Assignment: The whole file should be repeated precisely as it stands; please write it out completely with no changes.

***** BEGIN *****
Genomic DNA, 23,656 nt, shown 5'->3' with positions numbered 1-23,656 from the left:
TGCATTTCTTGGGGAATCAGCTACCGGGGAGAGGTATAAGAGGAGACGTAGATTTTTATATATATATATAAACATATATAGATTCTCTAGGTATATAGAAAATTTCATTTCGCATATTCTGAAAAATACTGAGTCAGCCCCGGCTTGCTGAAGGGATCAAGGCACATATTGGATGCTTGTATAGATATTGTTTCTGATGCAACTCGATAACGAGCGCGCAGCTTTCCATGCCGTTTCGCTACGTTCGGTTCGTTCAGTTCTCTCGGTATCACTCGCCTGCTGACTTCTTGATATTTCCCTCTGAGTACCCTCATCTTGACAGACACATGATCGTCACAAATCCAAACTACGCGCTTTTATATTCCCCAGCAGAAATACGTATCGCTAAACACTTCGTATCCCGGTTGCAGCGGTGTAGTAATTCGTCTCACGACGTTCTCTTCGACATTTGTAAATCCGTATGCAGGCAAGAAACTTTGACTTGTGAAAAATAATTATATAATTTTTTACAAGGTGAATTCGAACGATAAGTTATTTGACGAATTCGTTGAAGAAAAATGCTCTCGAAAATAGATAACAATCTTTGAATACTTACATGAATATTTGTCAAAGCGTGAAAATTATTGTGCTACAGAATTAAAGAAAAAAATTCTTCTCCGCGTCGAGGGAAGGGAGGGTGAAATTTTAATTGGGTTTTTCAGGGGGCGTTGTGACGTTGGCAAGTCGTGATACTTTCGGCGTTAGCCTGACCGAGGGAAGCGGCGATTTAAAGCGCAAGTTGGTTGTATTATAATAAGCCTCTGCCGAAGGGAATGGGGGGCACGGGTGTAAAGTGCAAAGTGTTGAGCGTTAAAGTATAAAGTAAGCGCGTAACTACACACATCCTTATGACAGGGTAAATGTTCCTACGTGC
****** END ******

Genomic DNA, 23,656 nt, shown 5'->3' with positions numbered 1-23,656 from the left:
TGCATTTCTTGGGGAATCAGCTACCGGGGAGAGGTATAAGAGGAGACGTAGATTTTTATATATATATATAAACATATATAGATTCTCTAGGTATATAGAAAATTTCATTTCGCATATTCTGAAAAATACTGAGTCAGCCCCGGCTTGCTGAAGGGATCAAGGCACATATTGGATGCTTGTATAGATATTGTTTCTGATGCAACTCGATAACGAGCGCGCAGCTTTCCATGCCGTTTCGCTACGTTCGGTTCGTTCAGTTCTCTCGGTATCACTCGCCTGCTGACTTCTTGATATTTCCCTCTGAGTACCCTCATCTTGACAGACACATGATCGTCACAAATCCAAACTACGCGCTTTTATATTCCCCAGCAGAAATACGTATCGCTAAACACTTCGTATCCCGGTTGCAGCGGTGTAGTAATTCGTCTCACGACGTTCTCTTCGACATTTGTAAATCCGTATGCAGGCAAGAAACTTTGACTTGTGAAAAATAATTATATAATTTTTTACAAGGTGAATTCGAACGATAAGTTATTTGACGAATTCGTTGAAGAAAAATGCTCTCGAAAATAGATAACAATCTTTGAATACTTACATGAATATTTGTCAAAGCGTGAAAATTATTGTGCTACAGAATTAAAGAAAAAAATTCTTCTCCGCGTCGAGGGAAGGGAGGGTGAAATTTTAATTGGGTTTTTCAGGGGGCGTTGTGACGTTGGCAAGTCGTGATACTTTCGGCGTTAGCCTGACCGAGGGAAGCGGCGATTTAAAGCGCAAGTTGGTTGTATTATAATAAGCCTCTGCCGAAGGGAATGGGGGGCACGGGTGTAAAGTGCAAAGTGTTGAGCGTTAAAGTATAAAGTAAGCGCGTAACTACACACATCCTTATGACAGGGTAAATGTTCCTACGTGC